I am in the middle of a few long, hard struggles, notably winter (we are now in the grit-your-teeth phase) and the continuing job hunt. I have to do a lot of things I’d rather not do, these days. But often, thinking about Rilla and her umpteen pairs of socks (and the many other tasks of wartime) helps me pluck up a bit of gumption to keep going. As she says to herself on a particularly difficult evening, “I must stay here and see things through.”

I’ve written often about how my fictional heroines keep me company or inspire me when things are rough. Do you have any fictional characters (or good words in general) that you draw on when you need wisdom or strength?

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more new books sign brick wall

More of all these things? Yes, please. (Spotted at The Bookstore in Lenox, MA.)

Sorcerer to the Crown, Zen Cho
I heard about this fantasy novel on the All the Books podcast, and then Jaclyn raved about it. I did not love it quite as much as they did, but still enjoyed it. Unruly mermaids, issues of race and class, the magical education of women in Regency England and a fast-paced, clever plot add up to a lot of fun.

A Curious Beginning, Deanna Raybourn
Left alone in the world when her spinster aunts die, Veronica Speedwell plans to pursue her passion for lepidoptery. But a break-in and attempted abduction plunge Veronica into the mystery of her own identity – and into close quarters with a very interesting man. A rip-roaring historical mystery that sparkles with witty dialogue. So fun.

Anne of the Island, L.M. Montgomery
I picked up this old favorite because I needed a few evenings with Anne and the girls at Patty’s Place. I love their college adventures and the cozy home they make together. Always a treat.

The Secret Chord, Geraldine Brooks
Musician. Warrior. Poet. Adulterer. Divinely anointed, yet undeniably human. King David was a man of deep contradictions, and Brooks explores them all in this richly imagined novel, narrated by the prophet Nathan. I loved Brooks’ language – vivid and lyrical – though I still found David himself unknowable. Gritty and compelling.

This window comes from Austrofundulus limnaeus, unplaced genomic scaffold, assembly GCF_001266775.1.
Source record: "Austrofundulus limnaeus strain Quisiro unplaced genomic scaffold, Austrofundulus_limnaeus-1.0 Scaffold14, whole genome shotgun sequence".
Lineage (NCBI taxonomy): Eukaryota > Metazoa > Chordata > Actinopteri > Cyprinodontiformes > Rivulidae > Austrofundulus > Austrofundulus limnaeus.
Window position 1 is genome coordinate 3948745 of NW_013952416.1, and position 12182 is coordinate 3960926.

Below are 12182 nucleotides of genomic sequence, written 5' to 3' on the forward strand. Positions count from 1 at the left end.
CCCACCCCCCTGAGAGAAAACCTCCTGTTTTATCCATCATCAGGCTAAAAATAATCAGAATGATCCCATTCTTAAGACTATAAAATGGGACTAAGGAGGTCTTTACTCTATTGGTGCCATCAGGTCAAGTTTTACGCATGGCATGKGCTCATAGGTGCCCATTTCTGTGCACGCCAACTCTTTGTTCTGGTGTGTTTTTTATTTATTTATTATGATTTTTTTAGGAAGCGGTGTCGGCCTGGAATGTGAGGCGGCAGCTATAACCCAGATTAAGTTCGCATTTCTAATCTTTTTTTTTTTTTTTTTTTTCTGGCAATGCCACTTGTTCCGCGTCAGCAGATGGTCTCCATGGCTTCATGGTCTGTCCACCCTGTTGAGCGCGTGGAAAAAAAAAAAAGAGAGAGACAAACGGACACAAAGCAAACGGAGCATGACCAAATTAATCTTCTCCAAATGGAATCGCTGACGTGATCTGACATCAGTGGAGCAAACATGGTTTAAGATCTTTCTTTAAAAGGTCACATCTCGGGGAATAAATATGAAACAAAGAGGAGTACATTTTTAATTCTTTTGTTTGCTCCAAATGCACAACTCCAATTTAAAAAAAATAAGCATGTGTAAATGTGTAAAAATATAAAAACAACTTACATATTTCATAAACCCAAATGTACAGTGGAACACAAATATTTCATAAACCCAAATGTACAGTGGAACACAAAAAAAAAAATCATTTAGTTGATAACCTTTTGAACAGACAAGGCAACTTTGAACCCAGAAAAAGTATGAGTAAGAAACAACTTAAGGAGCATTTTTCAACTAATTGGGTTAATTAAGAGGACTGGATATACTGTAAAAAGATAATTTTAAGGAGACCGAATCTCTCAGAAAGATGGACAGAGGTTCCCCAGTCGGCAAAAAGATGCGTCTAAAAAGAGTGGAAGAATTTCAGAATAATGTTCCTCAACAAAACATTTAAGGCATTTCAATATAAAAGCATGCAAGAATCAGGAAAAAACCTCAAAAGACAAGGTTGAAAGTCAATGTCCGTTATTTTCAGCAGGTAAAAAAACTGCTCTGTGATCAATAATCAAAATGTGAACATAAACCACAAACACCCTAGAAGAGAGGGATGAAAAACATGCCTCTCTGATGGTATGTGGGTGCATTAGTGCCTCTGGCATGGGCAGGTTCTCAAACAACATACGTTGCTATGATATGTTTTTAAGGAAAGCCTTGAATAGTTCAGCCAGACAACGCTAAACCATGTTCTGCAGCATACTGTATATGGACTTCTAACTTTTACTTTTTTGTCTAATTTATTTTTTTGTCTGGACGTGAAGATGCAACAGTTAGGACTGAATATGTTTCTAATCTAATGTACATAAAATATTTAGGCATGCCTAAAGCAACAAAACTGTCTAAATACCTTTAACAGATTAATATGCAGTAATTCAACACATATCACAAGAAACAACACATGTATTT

Georgia, Dawn Tripp
Though Georgia O’Keeffe is best known today for her stunning outsize flowers and Southwestern landscapes, there was much more to the woman, and to her art. Tripp explores O’Keeffe’s evolution as an artist, her long and prickly marriage to the photographer Alfred Stieglitz, and her complicated relationship with the publicity and recognition she received. Gorgeously written; immersive. To review for Shelf Awareness (out Feb. 9).

Murder Most Malicious, Alyssa Maxwell
December, 1918, Foxwood Hall, England. When a visiting marquess is murdered, Lady Phoebe Renshaw and her maid, Eva, put their heads together to investigate. I’ve enjoyed Maxwell’s Gilded Newport mysteries. This first book in her new series had promise (and a Downtonesque setting), but I didn’t love it.  To review for Shelf Awareness (out Dec. 29).

Links (not affiliate links) are to my favorite local bookstore, Brookline Booksmith.

What are you reading?

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fall books window mcnally jackson nyc

(Window display at McNally Jackson in NYC)

The Genius of Language: Fifteen Writers Reflect on Their Mother Tongues, ed. Wendy Lesser
A fascinating, varied collection of essays by writers – most of whom write in English – on the (often fraught) relationship between English and their native tongues. Found at McNally Jackson on our NYC trip.

Anne of Windy Poplars, L.M. Montgomery
I have read this book so many times, but I always reach for it in the fall. I love Anne’s adventures in Summerside – befriending the proud Pringles, doing a bit of matchmaking, spending many quiet evenings in her wonderful tower room.

Lila, Marilynne Robinson
I adore Gilead and Home, Robinson’s previous two novels. This book views some of the same characters from a different angle, telling the life story of Lila, Reverend John Ames’ wife. Heartbreaking and beautiful, and an unflinching look at Dust Bowl poverty.

Death in Four Courses, Lucy Burdette
Key West food critic Hayley Snow’s second adventure (I recently read book #5) finds her at a food writing seminar where the star speaker turns up dead. Full of backstabbing foodies, yummy meals and quirky characters.

Sidney Chambers and the Problem of Evil, James Runcie
Newlywed priest Sidney Chambers continues solving crimes in 1960s Cambridge and musing on the universe’s big questions. The cases are slow-paced and never too hard to solve, but still enjoyable.